Matthew 18: 21-35

This week we continue our journey through Matthew’s gospel with a text that is informed by last week’s Bible passage. Last Sunday we read about Jesus’ suggested method for negotiations with one another when people disagree. Barbara E. Reid sums up that story like this:
The parable is preceded by an outline of the steps that should be taken in a situation in which one member of the community sins against another. Highlighted are the hard work and persistence that are necessary for achieving reconciliation. [Parables for Preachers, Year A, The Liturgical Press, 2001, p.132.]

The first step, you may recall, was a willingness to talk directly to the other party. A willingness to forgive was also needed. Then if that step didn’t work, the process got more involved with people trying to gain a good conclusion. The last verse said, “If those don’t work, let the person be as a Gentile or a Tax Collector to you.” And so we pick up our story today. Most people in Jesus’ day, and likely in our day, think that means “treat the other person as an outcast.” After all, that’s often what we do. But ironically, today we learn that Jesus suggests, in a manner of speaking, that people start the negotiation process over again! We recall what Jesus did with tax collectors: One we know of—Matthew—he called to be a disciple! Matthew began to learn from and eat with Jesus. Another tax collector we know of—Zacchaeus—became Jesus’ host at his own dinner table! And in the case of Gentiles, they were much more welcoming to Jesus’ ideas and teachings than his own people were! “Treat them like tax collectors or Gentiles.” Is that a call to shun, or a call to break bread with the one with whom you disagree? Jesus also said: “Those who do not feel like they are sick need no physicians, but the sick do….I do not come to call the righteous, but sinners.” (Matthew 9: 12-13) “Jesus: friend of sinners.” I remember reading that for communion liturgies, and I remember singing it as a choral anthem. And today we hear what our Lord says about forgiveness.

People through the ages have wanted to quantify “how much is enough?” So immediately after his advice about dealing with others, Peter asks him: “So how many times, when neighbors sin against me, do I have to forgive them: seven times?” Seven was a number indicating completeness to a Jew and later to Christians. Seven is the number of days it took to create the world and it is a holy number in Revelation. It’s a symbolic number. But Jesus’ answer is not a numeric number: “seventy times seven” as in 490 times; it is a symbolic number that says “limitless.” Jesus, who knew the heart of his Heavenly Father, also knew the countless times that the world had already been forgiven by God. As a hymn we will sing today says: “There’s a Wideness in God’s Mercy.” But we are left to wonder if God’s forgiveness is actually limitless, or do God’s grace, mercy, and forgiveness have limits? A key to Godly living includes forgiving those who have hurt or betrayed you instead of not forgiving them and holding a grudge. Those who forgive give the world an amazing glimpse into the nature of God. Like the Father in the Luke 15 passage who ran to meet his youngest son, and who went all the way into the field to talk with his pouting older son, God shows amazing patience, and God forgives: seventy times seven times.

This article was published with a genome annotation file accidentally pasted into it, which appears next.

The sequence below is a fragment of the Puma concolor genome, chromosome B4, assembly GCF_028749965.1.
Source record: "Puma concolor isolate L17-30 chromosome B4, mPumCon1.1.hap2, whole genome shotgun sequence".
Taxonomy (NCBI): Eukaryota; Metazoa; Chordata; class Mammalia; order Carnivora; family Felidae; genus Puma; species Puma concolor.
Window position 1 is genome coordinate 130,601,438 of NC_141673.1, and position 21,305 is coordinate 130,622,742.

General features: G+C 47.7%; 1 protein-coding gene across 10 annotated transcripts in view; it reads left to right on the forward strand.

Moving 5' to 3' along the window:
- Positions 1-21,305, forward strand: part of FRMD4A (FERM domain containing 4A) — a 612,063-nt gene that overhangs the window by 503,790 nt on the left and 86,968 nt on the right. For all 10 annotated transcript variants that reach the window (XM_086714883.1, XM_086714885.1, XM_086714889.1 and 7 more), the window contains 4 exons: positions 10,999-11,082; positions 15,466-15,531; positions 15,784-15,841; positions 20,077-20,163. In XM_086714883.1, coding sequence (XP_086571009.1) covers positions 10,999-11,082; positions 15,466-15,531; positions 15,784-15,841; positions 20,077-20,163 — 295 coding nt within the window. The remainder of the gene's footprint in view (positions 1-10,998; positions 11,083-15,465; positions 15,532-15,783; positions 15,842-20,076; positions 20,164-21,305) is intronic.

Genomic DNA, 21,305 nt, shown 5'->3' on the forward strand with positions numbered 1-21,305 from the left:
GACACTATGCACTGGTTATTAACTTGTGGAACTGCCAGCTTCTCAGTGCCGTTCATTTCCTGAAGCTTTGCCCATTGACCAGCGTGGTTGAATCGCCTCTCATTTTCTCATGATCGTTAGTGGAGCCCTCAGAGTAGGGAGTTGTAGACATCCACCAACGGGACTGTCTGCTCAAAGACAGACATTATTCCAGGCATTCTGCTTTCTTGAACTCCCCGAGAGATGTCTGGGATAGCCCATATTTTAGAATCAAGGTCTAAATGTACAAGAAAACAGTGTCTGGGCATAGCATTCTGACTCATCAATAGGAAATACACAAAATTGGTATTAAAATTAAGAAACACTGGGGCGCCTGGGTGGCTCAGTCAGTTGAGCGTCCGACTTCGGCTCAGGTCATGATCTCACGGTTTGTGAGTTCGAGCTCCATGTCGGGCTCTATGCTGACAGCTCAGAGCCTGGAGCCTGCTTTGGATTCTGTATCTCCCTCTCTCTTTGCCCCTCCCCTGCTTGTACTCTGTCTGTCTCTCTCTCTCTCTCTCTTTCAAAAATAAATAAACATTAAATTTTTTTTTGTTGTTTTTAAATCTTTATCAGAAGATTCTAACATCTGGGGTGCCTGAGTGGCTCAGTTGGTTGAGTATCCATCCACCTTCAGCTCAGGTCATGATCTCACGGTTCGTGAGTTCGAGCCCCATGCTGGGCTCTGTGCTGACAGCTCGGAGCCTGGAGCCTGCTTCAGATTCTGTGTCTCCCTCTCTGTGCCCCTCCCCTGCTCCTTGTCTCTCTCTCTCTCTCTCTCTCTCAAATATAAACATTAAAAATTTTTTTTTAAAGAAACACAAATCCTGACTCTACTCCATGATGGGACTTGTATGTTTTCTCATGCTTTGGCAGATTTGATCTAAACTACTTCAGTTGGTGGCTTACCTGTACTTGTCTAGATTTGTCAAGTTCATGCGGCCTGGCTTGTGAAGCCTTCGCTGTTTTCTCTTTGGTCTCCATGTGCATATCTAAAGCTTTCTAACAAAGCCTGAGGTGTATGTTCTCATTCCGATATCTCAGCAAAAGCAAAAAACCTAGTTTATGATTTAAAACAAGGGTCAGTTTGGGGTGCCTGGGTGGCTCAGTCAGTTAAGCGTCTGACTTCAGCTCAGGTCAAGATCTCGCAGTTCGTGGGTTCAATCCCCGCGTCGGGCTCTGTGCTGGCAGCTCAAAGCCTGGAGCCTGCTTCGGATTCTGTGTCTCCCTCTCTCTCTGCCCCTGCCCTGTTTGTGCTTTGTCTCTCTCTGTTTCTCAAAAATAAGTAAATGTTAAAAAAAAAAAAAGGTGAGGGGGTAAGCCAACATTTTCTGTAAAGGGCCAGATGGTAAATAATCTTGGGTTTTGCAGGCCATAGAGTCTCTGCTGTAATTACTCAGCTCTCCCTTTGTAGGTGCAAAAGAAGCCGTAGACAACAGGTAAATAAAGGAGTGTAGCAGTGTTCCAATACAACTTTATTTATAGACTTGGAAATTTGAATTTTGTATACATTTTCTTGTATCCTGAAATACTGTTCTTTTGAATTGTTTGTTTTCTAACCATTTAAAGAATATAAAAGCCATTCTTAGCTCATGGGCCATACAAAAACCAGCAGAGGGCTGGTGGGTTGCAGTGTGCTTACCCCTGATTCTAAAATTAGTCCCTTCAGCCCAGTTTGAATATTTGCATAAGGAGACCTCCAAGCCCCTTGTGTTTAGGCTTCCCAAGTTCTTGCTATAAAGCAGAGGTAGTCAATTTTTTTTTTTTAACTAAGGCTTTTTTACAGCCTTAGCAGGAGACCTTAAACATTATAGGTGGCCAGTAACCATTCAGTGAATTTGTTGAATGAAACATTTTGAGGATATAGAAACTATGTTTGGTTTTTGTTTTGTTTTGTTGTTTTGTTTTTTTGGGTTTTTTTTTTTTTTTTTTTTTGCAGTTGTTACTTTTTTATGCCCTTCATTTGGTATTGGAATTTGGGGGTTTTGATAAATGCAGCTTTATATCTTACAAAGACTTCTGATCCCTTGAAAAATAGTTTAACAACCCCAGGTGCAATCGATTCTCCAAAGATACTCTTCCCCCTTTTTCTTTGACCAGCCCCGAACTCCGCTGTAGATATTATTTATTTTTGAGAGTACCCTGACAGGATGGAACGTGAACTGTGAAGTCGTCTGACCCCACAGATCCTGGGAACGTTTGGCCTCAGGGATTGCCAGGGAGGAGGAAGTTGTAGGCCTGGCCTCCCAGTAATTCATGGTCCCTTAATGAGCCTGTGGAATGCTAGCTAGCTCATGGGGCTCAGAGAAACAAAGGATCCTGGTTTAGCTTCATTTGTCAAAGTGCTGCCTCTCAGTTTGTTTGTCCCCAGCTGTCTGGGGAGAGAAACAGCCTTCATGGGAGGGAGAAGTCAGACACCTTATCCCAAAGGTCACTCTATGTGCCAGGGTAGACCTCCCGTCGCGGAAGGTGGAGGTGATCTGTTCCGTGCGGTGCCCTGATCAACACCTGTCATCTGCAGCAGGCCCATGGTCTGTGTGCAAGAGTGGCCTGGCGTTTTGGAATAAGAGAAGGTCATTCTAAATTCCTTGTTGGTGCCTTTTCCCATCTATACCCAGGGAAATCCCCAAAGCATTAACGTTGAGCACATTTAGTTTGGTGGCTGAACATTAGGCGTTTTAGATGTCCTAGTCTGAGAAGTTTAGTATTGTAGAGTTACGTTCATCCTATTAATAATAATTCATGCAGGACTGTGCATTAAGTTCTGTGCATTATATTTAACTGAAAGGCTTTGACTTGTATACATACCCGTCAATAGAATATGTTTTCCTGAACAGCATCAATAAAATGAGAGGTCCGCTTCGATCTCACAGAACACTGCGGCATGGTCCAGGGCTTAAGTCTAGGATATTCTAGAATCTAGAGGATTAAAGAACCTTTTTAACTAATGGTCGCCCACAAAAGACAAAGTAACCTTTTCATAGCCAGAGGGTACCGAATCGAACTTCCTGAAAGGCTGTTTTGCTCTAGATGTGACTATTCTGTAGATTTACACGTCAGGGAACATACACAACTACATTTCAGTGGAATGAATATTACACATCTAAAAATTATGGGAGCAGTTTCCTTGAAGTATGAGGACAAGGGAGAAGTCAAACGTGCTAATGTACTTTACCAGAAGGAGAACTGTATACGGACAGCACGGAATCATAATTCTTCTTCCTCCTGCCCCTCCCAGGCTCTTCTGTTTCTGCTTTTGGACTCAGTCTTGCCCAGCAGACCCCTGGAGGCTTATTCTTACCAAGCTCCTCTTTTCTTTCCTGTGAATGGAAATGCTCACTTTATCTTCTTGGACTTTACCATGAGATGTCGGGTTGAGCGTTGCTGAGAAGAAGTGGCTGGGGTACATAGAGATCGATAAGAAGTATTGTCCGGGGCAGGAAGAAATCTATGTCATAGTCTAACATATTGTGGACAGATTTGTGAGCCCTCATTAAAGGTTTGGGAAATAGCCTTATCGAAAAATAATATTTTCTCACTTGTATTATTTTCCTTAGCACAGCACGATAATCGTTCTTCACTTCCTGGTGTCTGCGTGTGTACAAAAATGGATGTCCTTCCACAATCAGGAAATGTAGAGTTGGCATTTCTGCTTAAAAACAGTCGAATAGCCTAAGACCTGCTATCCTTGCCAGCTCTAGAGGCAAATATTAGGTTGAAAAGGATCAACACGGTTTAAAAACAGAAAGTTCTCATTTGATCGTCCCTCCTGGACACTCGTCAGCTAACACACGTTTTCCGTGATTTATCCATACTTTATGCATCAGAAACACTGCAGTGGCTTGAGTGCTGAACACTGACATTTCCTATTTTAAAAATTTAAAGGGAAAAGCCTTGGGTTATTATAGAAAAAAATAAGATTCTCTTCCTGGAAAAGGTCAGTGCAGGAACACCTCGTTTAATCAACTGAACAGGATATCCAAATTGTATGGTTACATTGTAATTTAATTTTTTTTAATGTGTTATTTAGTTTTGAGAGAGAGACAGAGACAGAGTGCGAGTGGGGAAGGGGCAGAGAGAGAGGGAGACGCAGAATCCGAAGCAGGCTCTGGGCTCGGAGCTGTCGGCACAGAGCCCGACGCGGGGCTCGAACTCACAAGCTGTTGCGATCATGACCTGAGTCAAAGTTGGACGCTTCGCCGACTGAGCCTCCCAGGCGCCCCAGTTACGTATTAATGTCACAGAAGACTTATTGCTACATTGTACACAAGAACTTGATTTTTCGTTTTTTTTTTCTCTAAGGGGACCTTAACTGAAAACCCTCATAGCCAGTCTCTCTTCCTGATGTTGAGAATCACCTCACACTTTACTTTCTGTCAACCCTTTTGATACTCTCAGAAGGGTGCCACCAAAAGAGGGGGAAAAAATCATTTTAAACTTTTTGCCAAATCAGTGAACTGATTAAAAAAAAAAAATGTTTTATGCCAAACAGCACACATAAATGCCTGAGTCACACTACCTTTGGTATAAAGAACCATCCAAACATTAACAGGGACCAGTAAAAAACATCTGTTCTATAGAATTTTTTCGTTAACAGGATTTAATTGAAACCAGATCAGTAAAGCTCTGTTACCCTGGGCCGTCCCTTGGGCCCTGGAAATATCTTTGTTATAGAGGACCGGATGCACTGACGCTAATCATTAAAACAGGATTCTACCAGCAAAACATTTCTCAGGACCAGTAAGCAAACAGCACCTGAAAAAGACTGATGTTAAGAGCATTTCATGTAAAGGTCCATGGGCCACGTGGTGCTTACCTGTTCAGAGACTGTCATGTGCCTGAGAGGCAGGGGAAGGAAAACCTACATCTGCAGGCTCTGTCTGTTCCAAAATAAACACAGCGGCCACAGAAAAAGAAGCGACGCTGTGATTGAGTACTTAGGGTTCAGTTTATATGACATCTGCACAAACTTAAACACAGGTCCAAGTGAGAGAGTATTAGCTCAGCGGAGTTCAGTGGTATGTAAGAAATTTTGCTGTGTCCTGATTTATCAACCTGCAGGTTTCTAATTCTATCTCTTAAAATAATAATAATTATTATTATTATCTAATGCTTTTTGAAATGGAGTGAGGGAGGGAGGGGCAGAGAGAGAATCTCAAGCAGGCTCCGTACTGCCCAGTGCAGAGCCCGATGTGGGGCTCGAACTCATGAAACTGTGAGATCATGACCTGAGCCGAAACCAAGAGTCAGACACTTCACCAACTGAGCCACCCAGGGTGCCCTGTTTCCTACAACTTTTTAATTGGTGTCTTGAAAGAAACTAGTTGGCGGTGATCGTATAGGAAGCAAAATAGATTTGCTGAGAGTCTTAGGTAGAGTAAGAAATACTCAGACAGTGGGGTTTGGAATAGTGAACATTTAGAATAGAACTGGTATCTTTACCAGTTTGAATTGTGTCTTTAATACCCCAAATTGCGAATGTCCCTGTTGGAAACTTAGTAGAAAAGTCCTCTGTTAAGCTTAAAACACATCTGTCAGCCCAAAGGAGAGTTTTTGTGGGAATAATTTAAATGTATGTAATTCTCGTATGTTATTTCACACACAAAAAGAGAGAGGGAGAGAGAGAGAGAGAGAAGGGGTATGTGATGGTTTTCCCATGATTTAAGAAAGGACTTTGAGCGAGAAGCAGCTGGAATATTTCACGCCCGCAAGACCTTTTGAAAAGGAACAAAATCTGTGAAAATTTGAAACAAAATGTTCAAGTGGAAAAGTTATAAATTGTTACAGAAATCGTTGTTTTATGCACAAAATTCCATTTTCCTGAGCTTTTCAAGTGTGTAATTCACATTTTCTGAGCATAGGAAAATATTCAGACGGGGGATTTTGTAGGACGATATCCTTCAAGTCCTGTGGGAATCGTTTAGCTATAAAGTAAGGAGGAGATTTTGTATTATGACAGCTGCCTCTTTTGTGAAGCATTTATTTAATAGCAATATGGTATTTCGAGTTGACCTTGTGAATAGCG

Here are some real-life examples of extraordinary forgiveness:
Gary Leon Ridgway is better known as the infamous Green River Killer. In 2003, he confessed to the murders of 48 women. In 2011, Ridgway was convicted of the murder of Rebecca Marrero, bringing the victim count up to 49. By his own confession, he may have murdered as many as 60 women. His crimes were clearly heinous and many in number.
At Ridgway’s 2003 sentencing, the families of the victims, had the opportunity to speak out and address him directly. Understandably, many were angry and lashed out at Ridgway for the unimaginable grief he had put them through. They cursed him; some hope he would be tortured; some hoped he’d burn in Hell. As Ridgway listened to the family members express their grief and anger he was stone faced; his expression never changed. At last one person came up and said something unexpected .It was Robert Rule, the father of teenage victim Linda Jane Rule. He stood before the man who murdered his daughter and said: “Mr. Ridgway . . . there are people here that hate you. I’m not one of them. You’ve made it difficult to live up to what I believe, and that is what God says to do, and that’s to forgive. You are forgiven, sir.” Only those words brought Ridgway to tears; the killer of so many, and the one who had been understandably verbally pummeled. You can Google the case and see the videotaped exchanges I just described.

Another example: